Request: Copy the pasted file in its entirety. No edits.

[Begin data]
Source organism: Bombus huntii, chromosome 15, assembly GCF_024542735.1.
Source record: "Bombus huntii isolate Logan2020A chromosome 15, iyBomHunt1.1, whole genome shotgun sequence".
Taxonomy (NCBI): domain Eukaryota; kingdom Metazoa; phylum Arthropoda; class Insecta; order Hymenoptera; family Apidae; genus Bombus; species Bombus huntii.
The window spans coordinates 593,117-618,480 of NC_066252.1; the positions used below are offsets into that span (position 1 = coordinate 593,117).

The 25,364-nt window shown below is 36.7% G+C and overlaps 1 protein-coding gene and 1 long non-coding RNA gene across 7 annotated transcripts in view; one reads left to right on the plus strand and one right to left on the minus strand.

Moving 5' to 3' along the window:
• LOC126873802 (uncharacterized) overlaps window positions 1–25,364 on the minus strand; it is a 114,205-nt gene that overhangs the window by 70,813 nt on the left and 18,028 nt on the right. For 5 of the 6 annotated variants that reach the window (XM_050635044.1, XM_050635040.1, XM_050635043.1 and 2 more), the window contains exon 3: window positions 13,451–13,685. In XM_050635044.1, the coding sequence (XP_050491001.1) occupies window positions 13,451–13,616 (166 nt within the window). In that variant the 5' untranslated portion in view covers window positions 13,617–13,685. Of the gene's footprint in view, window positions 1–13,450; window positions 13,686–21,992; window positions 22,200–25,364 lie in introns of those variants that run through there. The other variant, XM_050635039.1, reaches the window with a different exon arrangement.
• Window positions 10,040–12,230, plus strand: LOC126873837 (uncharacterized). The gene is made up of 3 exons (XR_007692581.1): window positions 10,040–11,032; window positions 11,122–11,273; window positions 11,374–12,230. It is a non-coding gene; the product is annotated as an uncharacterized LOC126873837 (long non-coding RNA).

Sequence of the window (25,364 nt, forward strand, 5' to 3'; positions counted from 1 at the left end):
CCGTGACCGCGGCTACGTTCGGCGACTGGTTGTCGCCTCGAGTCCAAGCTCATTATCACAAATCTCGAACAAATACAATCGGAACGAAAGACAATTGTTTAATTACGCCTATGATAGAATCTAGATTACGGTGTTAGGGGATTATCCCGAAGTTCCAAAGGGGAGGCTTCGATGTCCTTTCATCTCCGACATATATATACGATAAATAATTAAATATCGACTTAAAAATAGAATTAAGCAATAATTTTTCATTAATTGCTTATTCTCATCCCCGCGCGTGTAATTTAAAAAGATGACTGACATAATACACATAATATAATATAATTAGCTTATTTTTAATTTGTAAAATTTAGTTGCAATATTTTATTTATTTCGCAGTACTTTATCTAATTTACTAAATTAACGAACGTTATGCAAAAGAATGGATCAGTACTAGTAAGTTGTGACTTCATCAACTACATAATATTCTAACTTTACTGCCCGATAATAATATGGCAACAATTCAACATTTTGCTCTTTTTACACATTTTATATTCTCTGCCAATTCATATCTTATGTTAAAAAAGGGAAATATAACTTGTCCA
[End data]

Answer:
Source organism: Bombus huntii, chromosome 15, assembly GCF_024542735.1.
Source record: "Bombus huntii isolate Logan2020A chromosome 15, iyBomHunt1.1, whole genome shotgun sequence".
Taxonomy (NCBI): domain Eukaryota; kingdom Metazoa; phylum Arthropoda; class Insecta; order Hymenoptera; family Apidae; genus Bombus; species Bombus huntii.
The window spans coordinates 593,117-618,480 of NC_066252.1; the positions used below are offsets into that span (position 1 = coordinate 593,117).

The 25,364-nt window shown below is 36.7% G+C and overlaps 1 protein-coding gene and 1 long non-coding RNA gene across 7 annotated transcripts in view; one reads left to right on the plus strand and one right to left on the minus strand.

Moving 5' to 3' along the window:
• LOC126873802 (uncharacterized) overlaps window positions 1–25,364 on the minus strand; it is a 114,205-nt gene that overhangs the window by 70,813 nt on the left and 18,028 nt on the right. For 5 of the 6 annotated variants that reach the window (XM_050635044.1, XM_050635040.1, XM_050635043.1 and 2 more), the window contains exon 3: window positions 13,451–13,685. In XM_050635044.1, the coding sequence (XP_050491001.1) occupies window positions 13,451–13,616 (166 nt within the window). In that variant the 5' untranslated portion in view covers window positions 13,617–13,685. Of the gene's footprint in view, window positions 1–13,450; window positions 13,686–21,992; window positions 22,200–25,364 lie in introns of those variants that run through there. The other variant, XM_050635039.1, reaches the window with a different exon arrangement.
• Window positions 10,040–12,230, plus strand: LOC126873837 (uncharacterized). The gene is made up of 3 exons (XR_007692581.1): window positions 10,040–11,032; window positions 11,122–11,273; window positions 11,374–12,230. It is a non-coding gene; the product is annotated as an uncharacterized LOC126873837 (long non-coding RNA).

Sequence of the window (25,364 nt, forward strand, 5' to 3'; positions counted from 1 at the left end):
CCGTGACCGCGGCTACGTTCGGCGACTGGTTGTCGCCTCGAGTCCAAGCTCATTATCACAAATCTCGAACAAATACAATCGGAACGAAAGACAATTGTTTAATTACGCCTATGATAGAATCTAGATTACGGTGTTAGGGGATTATCCCGAAGTTCCAAAGGGGAGGCTTCGATGTCCTTTCATCTCCGACATATATATACGATAAATAATTAAATATCGACTTAAAAATAGAATTAAGCAATAATTTTTCATTAATTGCTTATTCTCATCCCCGCGCGTGTAATTTAAAAAGATGACTGACATAATACACATAATATAATATAATTAGCTTATTTTTAATTTGTAAAATTTAGTTGCAATATTTTATTTATTTCGCAGTACTTTATCTAATTTACTAAATTAACGAACGTTATGCAAAAGAATGGATCAGTACTAGTAAGTTGTGACTTCATCAACTACATAATATTCTAACTTTACTGCCCGATAATAATATGGCAACAATTCAACATTTTGCTCTTTTTACACATTTTATATTCTCTGCCAATTCATATCTTATGTTAAAAAAGGGAAATATAACTTGTCCA